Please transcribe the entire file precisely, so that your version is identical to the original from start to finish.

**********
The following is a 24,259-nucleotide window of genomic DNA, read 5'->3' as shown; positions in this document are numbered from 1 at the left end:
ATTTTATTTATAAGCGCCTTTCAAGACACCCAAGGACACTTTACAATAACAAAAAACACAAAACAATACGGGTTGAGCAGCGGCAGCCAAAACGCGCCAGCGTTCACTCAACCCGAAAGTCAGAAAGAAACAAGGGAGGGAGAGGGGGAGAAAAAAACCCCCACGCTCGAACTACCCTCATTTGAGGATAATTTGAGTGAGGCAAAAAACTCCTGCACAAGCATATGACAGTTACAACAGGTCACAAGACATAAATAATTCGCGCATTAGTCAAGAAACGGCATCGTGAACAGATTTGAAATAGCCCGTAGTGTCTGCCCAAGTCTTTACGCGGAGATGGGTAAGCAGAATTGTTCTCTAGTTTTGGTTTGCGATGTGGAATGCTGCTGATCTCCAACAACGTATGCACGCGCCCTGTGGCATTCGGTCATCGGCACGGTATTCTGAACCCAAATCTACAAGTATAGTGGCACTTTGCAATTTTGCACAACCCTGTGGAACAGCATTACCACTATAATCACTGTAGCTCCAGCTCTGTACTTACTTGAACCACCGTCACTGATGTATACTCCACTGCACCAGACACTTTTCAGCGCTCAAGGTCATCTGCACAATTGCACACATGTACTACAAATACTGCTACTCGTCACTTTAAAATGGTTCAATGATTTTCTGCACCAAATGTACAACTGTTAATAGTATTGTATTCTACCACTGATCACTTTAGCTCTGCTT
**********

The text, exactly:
The following is a 24,259-nucleotide window of genomic DNA, read 5'->3' as shown; positions in this document are numbered from 1 at the left end:
ATTTTATTTATAAGCGCCTTTCAAGACACCCAAGGACACTTTACAATAACAAAAAACACAAAACAATACGGGTTGAGCAGCGGCAGCCAAAACGCGCCAGCGTTCACTCAACCCGAAAGTCAGAAAGAAACAAGGGAGGGAGAGGGGGAGAAAAAAACCCCCACGCTCGAACTACCCTCATTTGAGGATAATTTGAGTGAGGCAAAAAACTCCTGCACAAGCATATGACAGTTACAACAGGTCACAAGACATAAATAATTCGCGCATTAGTCAAGAAACGGCATCGTGAACAGATTTGAAATAGCCCGTAGTGTCTGCCCAAGTCTTTACGCGGAGATGGGTAAGCAGAATTGTTCTCTAGTTTTGGTTTGCGATGTGGAATGCTGCTGATCTCCAACAACGTATGCACGCGCCCTGTGGCATTCGGTCATCGGCACGGTATTCTGAACCCAAATCTACAAGTATAGTGGCACTTTGCAATTTTGCACAACCCTGTGGAACAGCATTACCACTATAATCACTGTAGCTCCAGCTCTGTACTTACTTGAACCACCGTCACTGATGTATACTCCACTGCACCAGACACTTTTCAGCGCTCAAGGTCATCTGCACAATTGCACACATGTACTACAAATACTGCTACTCGTCACTTTAAAATGGTTCAATGATTTTCTGCACCAAATGTACAACTGTTAATAGTATTGTATTCTACCACTGATCACTTTAGCTCTGCTT